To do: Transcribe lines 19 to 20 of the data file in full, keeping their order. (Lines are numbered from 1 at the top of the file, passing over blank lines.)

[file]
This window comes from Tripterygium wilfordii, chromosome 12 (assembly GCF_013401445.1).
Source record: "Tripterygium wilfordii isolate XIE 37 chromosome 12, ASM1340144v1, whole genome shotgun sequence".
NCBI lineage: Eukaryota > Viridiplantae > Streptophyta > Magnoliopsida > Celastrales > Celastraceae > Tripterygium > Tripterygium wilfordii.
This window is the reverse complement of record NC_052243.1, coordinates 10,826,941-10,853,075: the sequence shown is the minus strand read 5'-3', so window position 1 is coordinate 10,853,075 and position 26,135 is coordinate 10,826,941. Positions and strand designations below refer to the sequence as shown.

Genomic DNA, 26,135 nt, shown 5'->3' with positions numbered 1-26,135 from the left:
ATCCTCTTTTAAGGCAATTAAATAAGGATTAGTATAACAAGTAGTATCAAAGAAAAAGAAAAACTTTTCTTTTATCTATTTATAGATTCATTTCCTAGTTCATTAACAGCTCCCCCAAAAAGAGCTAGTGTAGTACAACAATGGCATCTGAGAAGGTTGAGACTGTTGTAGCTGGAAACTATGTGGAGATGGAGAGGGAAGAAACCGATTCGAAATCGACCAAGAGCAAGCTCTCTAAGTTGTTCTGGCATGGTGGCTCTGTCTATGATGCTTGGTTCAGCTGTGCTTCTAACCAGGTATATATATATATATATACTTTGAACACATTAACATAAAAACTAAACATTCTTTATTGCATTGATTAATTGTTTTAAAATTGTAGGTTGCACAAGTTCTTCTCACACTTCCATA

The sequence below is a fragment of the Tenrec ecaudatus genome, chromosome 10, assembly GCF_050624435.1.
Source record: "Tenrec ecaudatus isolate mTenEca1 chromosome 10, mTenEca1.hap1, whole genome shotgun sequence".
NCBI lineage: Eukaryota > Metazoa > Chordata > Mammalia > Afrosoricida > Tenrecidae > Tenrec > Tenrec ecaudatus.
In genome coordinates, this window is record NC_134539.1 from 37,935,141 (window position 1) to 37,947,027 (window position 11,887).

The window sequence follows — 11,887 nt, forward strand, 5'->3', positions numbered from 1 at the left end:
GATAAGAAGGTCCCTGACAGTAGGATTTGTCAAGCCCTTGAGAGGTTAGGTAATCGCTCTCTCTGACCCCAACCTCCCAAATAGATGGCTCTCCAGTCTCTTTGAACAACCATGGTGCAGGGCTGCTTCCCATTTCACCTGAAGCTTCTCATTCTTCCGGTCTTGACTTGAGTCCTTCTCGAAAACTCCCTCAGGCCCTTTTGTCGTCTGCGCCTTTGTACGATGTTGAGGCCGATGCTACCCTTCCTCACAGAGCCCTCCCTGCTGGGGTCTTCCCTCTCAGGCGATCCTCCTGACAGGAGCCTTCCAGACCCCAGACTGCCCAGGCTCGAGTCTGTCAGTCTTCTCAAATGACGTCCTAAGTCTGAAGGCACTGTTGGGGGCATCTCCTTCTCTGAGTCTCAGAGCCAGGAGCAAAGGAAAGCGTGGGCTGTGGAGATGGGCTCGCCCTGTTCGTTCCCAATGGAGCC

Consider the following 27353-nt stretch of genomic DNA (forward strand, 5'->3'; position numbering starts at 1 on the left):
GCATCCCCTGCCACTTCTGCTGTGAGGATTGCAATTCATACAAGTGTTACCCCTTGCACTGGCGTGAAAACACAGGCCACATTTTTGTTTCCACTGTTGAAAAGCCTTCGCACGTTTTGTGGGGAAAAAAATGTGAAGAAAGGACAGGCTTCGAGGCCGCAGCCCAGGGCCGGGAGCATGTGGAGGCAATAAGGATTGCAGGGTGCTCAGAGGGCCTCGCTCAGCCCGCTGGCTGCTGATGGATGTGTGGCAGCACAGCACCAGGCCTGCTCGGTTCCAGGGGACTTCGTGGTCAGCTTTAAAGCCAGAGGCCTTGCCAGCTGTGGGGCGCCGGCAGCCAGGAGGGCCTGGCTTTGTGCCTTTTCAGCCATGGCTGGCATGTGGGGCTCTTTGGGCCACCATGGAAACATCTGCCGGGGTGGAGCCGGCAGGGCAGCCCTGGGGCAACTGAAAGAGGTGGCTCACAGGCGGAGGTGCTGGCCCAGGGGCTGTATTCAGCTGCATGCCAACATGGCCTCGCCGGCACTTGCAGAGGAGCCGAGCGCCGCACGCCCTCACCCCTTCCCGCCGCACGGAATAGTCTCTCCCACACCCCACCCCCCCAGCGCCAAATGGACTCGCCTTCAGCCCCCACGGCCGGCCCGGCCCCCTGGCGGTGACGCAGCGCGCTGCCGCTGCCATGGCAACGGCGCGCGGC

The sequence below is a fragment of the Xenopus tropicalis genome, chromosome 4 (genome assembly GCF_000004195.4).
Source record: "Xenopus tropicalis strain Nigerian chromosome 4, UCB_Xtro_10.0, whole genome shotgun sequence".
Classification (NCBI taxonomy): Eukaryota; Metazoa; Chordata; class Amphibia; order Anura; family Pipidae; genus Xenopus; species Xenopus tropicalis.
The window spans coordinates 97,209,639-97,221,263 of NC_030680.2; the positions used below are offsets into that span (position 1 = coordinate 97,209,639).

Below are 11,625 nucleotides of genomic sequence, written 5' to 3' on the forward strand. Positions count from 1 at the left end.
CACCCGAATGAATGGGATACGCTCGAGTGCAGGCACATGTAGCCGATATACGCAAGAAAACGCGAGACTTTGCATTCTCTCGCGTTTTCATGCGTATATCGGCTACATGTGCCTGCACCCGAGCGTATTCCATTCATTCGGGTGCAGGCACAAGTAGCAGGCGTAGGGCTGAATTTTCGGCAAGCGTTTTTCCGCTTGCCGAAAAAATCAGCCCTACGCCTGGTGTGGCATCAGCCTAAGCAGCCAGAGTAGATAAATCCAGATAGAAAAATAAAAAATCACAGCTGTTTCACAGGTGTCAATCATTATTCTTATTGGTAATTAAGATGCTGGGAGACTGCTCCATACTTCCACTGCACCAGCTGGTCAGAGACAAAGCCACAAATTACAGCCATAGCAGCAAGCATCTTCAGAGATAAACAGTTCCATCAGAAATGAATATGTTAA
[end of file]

Below are 11,625 nucleotides of genomic sequence, written 5' to 3' on the forward strand. Positions count from 1 at the left end.
CACCCGAATGAATGGGATACGCTCGAGTGCAGGCACATGTAGCCGATATACGCAAGAAAACGCGAGACTTTGCATTCTCTCGCGTTTTCATGCGTATATCGGCTACATGTGCCTGCACCCGAGCGTATTCCATTCATTCGGGTGCAGGCACAAGTAGCAGGCGTAGGGCTGAATTTTCGGCAAGCGTTTTTCCGCTTGCCGAAAAAATCAGCCCTACGCCTGGTGTGGCATCAGCCTAAGCAGCCAGAGTAGATAAATCCAGATAGAAAAATAAAAAATCACAGCTGTTTCACAGGTGTCAATCATTATTCTTATTGGTAATTAAGATGCTGGGAGACTGCTCCATACTTCCACTGCACCAGCTGGTCAGAGACAAAGCCACAAATTACAGCCATAGCAGCAAGCATCTTCAGAGATAAACAGTTCCATCAGAAATGAATATGTTAA